The Pirate OrganizationRandolphe Durand and Jean-Philippe Vergne. Harvard Business Review Press. €18.99
This book was first published in French as LOrganisation Pirate and according to its publishers, it attained both critical acclaim and commercial success. It provides an interesting and thought-provoking read. The book debunks popular myths about piracy being random and suggests instead that it is predictable, cannot be separated from capitalism and will be the source of capitalism’s continuing evolution.
The book works on a number of levels providing a history of piracy, it also looks at the dynamics between pirates and the establishment and how the lines blur over time. The authors suggest that rather than trying to stamp out piracy, managers should instead try to take a leaf out of their book.The pirate phenomenon began at the advert of sovereign state and continues with the rise of globalism. The pirate organisation breaks the existing codes and creates new ones, which are later reappropriated by legitimate governments and organisations.
This explains why the Pentagon and Microsoft track hackers in cyberspace to offer them jobs and why the pirate Francis Drake became a corsair before being knighted.
Making the European Monetary Union
Harold James. Harvard University Press, €30
Author Harold James is professor of History and International Affairs at Princeton University.
Here, he looks at the origins of the European monetary union and looks at how the process was designed, by whom and whether the risks associated with the project were properly evaluated.
The quest for European monetary coordination and then union, James says, was a response to genuine – and still existing – problems of currency instability and misalignment at international level.
Contrary to well-expressed views, it was not simply a political project intended to create a United States of Europe. There was a clear economic logic behind the creation of the union.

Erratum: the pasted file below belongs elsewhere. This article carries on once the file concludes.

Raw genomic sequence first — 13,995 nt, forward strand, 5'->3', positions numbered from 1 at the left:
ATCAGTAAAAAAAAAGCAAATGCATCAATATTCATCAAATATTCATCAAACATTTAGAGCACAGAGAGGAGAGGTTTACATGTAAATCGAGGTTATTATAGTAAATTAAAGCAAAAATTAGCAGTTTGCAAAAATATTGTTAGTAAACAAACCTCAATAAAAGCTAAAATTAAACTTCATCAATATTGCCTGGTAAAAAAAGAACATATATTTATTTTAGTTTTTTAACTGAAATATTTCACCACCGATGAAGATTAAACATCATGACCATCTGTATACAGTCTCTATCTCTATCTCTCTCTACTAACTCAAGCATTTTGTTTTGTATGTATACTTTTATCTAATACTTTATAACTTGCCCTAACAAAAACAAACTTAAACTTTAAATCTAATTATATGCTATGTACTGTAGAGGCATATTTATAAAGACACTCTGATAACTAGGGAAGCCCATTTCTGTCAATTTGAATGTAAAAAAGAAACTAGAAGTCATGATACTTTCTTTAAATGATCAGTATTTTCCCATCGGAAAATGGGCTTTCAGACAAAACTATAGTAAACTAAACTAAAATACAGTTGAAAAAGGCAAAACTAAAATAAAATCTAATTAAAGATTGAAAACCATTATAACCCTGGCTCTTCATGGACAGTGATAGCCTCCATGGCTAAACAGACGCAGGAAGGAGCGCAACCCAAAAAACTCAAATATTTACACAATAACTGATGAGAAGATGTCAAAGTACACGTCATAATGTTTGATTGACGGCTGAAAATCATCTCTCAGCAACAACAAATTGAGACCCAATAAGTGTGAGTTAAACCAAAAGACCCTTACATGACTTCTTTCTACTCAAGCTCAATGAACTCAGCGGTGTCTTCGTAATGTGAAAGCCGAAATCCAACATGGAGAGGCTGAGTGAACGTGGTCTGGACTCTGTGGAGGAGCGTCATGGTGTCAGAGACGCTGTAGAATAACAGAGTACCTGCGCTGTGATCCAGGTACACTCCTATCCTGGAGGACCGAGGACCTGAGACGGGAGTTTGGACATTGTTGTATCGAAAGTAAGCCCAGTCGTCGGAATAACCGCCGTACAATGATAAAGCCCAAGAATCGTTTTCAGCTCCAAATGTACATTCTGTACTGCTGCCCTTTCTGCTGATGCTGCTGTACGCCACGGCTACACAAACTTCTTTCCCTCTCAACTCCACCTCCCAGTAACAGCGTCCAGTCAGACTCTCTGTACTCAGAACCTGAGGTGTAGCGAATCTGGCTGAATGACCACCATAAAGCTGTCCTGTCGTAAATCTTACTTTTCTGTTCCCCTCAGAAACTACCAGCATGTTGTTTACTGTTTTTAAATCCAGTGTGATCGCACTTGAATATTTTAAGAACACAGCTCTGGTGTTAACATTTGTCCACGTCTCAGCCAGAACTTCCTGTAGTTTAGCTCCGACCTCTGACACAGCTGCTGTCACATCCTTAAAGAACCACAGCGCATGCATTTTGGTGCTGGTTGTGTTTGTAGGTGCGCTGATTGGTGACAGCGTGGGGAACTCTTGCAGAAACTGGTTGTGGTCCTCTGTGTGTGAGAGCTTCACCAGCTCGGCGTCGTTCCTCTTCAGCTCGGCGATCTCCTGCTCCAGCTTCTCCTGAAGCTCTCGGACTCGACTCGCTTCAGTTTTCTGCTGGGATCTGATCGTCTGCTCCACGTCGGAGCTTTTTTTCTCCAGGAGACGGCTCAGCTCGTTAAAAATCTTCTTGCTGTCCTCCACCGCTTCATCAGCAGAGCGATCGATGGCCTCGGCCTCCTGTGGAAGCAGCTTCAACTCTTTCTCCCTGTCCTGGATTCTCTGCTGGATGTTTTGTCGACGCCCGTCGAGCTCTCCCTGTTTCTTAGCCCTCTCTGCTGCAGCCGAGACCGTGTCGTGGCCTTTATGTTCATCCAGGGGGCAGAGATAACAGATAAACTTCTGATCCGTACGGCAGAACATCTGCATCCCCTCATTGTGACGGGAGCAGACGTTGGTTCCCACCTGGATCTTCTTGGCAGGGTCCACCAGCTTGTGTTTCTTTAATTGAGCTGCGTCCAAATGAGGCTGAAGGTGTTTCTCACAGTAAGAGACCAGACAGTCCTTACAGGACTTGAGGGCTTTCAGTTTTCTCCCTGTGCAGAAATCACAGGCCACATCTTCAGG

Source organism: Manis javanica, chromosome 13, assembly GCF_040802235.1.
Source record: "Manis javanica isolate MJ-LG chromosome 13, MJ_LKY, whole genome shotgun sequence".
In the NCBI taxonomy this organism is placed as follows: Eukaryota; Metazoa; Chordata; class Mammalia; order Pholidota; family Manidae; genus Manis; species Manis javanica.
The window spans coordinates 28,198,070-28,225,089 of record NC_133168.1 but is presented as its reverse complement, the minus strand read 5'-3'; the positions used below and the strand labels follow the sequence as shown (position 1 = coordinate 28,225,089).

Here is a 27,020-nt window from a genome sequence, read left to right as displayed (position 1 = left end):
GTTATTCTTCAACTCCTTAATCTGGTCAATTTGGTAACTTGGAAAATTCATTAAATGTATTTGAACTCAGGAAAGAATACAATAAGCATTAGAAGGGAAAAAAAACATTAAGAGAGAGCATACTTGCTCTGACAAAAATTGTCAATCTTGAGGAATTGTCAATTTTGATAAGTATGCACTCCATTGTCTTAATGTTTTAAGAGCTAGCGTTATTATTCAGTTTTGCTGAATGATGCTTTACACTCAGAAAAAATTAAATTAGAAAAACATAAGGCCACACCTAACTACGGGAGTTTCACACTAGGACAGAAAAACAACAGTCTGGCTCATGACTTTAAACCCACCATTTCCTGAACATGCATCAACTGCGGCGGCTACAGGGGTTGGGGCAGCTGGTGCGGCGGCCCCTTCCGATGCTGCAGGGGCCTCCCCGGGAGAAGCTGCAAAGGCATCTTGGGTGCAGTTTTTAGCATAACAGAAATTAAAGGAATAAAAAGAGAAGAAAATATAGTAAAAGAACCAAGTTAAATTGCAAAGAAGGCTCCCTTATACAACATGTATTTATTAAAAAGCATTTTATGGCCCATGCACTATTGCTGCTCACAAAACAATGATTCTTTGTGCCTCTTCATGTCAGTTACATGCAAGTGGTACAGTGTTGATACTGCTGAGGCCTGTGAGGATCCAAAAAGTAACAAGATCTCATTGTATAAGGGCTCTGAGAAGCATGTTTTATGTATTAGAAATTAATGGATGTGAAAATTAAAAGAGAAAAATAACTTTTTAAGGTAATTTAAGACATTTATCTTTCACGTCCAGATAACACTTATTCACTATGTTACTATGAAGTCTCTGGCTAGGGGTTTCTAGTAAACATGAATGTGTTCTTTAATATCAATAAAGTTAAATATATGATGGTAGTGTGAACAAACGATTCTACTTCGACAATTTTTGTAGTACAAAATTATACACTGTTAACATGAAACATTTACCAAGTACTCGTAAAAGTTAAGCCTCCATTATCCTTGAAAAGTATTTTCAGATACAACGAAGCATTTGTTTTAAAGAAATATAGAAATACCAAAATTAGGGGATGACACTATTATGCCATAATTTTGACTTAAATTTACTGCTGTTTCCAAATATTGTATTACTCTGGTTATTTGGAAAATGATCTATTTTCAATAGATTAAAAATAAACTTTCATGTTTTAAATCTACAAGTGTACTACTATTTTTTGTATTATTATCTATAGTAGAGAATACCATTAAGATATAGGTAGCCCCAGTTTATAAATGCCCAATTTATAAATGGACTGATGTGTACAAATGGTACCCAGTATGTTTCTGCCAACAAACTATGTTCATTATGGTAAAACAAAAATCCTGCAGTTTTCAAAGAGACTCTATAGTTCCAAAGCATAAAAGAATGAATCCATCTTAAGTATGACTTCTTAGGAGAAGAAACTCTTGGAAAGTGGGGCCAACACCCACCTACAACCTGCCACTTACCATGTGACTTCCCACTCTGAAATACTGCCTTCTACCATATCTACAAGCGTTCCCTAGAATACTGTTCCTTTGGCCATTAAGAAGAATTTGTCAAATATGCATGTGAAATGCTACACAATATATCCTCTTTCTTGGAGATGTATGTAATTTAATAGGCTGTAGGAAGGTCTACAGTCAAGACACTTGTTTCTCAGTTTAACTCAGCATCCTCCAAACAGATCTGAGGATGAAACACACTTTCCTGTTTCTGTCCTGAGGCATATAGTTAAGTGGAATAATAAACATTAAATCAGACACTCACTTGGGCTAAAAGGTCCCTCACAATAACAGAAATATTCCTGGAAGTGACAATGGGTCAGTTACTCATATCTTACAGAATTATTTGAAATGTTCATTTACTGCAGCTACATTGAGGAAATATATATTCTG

Europe’s financial crisis was caused not by the original plan itself but by the politics, with fudges on key aspects of the monetary union. The result was an imperfect union with deficiencies in key areas such as fiscal rules and banking supervision and regulation
Exhaustively researched , this is a scholarly book that will appeal to economic historians and economists interested in the formation of Europe’s monetary union, more than the general business reader.
Daniel Goleman, Lisa Bennett and Zenobia Barlow.Wiley €24.99
While written for a wider audience than the business community, this book will be of interest to managers concerned about sustainability and changing consumer attitudes to environmental issues. It looks at how educators, artists and activists are working to educate others about some of the most critical issues of our time including scarcities of food, water, and energy. The book sets the scene in terms of the stark choices facing humanity if we continue to strain the nine life-support systems essential for human survival. It does stress the positive, however, in terms of the capacity for reversal if we recognise the problems in time.
The book focuses on the key role teachers have in educating young people and notes the explosion in the information and resources available to students to visualise the relationships between human actions and living systems.
It stresses the importance of ecological intelligence, aligned to emotional and social intelligence. Schools are the ideal places to guide a breakthrough to a new and much needed ecological sensibilit – and how this will have profound implications for business and government.